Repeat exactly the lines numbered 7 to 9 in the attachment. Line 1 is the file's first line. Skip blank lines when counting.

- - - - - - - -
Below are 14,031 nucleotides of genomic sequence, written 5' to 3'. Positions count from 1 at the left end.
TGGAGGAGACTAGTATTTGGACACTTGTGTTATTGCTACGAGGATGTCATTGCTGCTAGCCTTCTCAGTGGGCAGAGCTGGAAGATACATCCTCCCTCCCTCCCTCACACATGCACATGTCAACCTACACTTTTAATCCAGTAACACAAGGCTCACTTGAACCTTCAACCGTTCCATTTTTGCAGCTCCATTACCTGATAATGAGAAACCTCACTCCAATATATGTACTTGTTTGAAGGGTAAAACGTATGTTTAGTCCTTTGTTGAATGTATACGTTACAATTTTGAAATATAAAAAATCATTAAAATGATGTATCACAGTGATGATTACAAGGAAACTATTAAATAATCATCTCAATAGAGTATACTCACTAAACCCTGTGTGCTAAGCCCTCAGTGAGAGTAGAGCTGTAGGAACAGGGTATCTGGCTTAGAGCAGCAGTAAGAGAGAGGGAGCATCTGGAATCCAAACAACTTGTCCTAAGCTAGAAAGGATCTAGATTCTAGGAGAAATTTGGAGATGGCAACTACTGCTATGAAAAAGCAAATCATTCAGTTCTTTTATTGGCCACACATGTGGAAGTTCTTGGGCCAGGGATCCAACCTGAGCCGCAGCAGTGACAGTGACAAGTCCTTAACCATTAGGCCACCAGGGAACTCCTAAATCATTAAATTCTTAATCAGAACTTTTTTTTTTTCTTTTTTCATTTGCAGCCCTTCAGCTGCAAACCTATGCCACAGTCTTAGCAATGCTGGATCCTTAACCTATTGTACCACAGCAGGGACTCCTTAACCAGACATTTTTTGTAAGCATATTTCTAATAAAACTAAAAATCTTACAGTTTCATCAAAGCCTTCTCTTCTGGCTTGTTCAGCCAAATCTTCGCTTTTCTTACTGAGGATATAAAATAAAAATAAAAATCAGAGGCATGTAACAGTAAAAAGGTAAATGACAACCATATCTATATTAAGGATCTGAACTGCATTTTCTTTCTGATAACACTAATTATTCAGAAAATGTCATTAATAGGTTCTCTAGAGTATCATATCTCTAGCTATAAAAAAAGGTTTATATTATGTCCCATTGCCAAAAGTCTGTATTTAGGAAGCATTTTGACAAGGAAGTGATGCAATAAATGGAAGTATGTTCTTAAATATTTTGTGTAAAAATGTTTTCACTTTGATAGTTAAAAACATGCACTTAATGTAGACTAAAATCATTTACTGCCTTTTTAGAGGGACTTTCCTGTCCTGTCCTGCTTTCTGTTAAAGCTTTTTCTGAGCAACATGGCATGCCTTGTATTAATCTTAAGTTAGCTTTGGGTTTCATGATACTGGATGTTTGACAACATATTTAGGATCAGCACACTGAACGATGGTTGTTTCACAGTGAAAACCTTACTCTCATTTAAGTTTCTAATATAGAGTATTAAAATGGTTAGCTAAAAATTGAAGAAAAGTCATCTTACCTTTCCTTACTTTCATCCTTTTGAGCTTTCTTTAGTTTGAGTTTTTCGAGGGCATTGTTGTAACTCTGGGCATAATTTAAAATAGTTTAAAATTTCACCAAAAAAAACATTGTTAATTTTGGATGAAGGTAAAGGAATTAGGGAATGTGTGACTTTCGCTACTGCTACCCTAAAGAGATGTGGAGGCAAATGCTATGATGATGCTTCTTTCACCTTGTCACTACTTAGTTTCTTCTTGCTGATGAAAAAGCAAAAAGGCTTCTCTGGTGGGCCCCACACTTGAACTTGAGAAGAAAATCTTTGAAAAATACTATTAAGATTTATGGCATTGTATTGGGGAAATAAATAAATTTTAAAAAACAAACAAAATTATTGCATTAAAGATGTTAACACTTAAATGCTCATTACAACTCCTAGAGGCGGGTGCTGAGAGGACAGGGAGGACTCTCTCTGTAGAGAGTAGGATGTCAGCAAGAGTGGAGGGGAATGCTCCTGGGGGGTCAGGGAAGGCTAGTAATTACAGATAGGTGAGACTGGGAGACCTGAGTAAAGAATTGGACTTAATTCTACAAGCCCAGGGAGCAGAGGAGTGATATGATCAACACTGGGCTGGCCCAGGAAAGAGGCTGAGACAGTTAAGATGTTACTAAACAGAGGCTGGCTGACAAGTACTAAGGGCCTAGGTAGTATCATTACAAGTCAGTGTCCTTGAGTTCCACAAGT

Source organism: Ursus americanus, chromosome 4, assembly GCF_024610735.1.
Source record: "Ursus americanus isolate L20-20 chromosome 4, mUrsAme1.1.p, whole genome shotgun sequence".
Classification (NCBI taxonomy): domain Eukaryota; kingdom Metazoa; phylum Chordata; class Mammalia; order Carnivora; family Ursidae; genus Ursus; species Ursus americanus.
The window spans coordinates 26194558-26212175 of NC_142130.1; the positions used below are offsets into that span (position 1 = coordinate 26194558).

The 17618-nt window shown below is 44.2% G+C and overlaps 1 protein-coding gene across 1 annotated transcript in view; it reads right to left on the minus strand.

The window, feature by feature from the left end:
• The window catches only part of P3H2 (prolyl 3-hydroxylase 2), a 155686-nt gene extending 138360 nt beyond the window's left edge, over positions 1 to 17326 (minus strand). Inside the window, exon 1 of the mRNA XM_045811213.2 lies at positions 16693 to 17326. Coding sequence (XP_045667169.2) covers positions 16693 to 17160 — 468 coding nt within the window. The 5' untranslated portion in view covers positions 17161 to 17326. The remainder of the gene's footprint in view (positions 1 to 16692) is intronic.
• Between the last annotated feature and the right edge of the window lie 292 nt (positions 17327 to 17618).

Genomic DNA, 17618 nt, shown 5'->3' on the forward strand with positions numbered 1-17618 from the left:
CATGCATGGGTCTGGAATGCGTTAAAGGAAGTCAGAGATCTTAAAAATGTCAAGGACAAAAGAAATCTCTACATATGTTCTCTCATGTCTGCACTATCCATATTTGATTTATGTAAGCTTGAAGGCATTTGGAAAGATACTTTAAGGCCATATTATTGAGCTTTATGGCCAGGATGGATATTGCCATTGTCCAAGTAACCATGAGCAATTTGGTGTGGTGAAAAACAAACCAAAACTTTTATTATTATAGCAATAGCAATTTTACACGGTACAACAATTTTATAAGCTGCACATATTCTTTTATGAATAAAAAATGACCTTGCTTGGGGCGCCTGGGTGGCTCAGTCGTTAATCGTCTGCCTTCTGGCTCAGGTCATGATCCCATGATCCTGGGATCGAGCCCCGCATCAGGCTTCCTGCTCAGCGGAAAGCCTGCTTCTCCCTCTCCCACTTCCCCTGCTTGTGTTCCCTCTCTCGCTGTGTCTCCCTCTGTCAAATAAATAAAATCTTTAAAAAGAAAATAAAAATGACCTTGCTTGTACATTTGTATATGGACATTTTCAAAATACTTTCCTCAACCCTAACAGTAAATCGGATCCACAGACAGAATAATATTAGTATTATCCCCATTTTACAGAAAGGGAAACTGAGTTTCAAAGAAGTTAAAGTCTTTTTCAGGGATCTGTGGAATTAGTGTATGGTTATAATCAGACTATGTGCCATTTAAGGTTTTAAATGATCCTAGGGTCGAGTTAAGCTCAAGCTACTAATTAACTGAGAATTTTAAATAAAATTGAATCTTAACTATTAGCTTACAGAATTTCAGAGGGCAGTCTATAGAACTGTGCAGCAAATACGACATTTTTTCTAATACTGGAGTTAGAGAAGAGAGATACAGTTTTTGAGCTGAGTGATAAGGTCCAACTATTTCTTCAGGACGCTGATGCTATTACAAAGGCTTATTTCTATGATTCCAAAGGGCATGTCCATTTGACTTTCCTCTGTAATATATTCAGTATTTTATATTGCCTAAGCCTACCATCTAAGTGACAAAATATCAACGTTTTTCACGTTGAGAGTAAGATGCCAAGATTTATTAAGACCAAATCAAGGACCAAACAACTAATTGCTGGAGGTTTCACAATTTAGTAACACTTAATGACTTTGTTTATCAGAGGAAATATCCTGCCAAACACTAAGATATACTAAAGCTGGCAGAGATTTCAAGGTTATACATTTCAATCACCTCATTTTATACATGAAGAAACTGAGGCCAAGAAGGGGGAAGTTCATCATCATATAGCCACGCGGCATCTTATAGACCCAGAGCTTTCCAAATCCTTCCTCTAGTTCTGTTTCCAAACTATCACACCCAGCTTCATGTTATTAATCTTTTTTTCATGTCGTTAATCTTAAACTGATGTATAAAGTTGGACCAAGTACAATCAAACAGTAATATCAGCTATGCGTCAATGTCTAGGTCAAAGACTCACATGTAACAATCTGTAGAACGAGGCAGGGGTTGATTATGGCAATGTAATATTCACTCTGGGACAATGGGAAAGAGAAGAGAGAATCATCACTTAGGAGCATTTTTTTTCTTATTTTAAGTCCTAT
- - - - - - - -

The 17618-nt window shown below is 44.2% G+C and overlaps 1 protein-coding gene across 1 annotated transcript in view; it reads right to left on the minus strand.

The window, feature by feature from the left end:
• The window catches only part of P3H2 (prolyl 3-hydroxylase 2), a 155686-nt gene extending 138360 nt beyond the window's left edge, over positions 1 to 17326 (minus strand). Inside the window, exon 1 of the mRNA XM_045811213.2 lies at positions 16693 to 17326. Coding sequence (XP_045667169.2) covers positions 16693 to 17160 — 468 coding nt within the window. The 5' untranslated portion in view covers positions 17161 to 17326. The remainder of the gene's footprint in view (positions 1 to 16692) is intronic.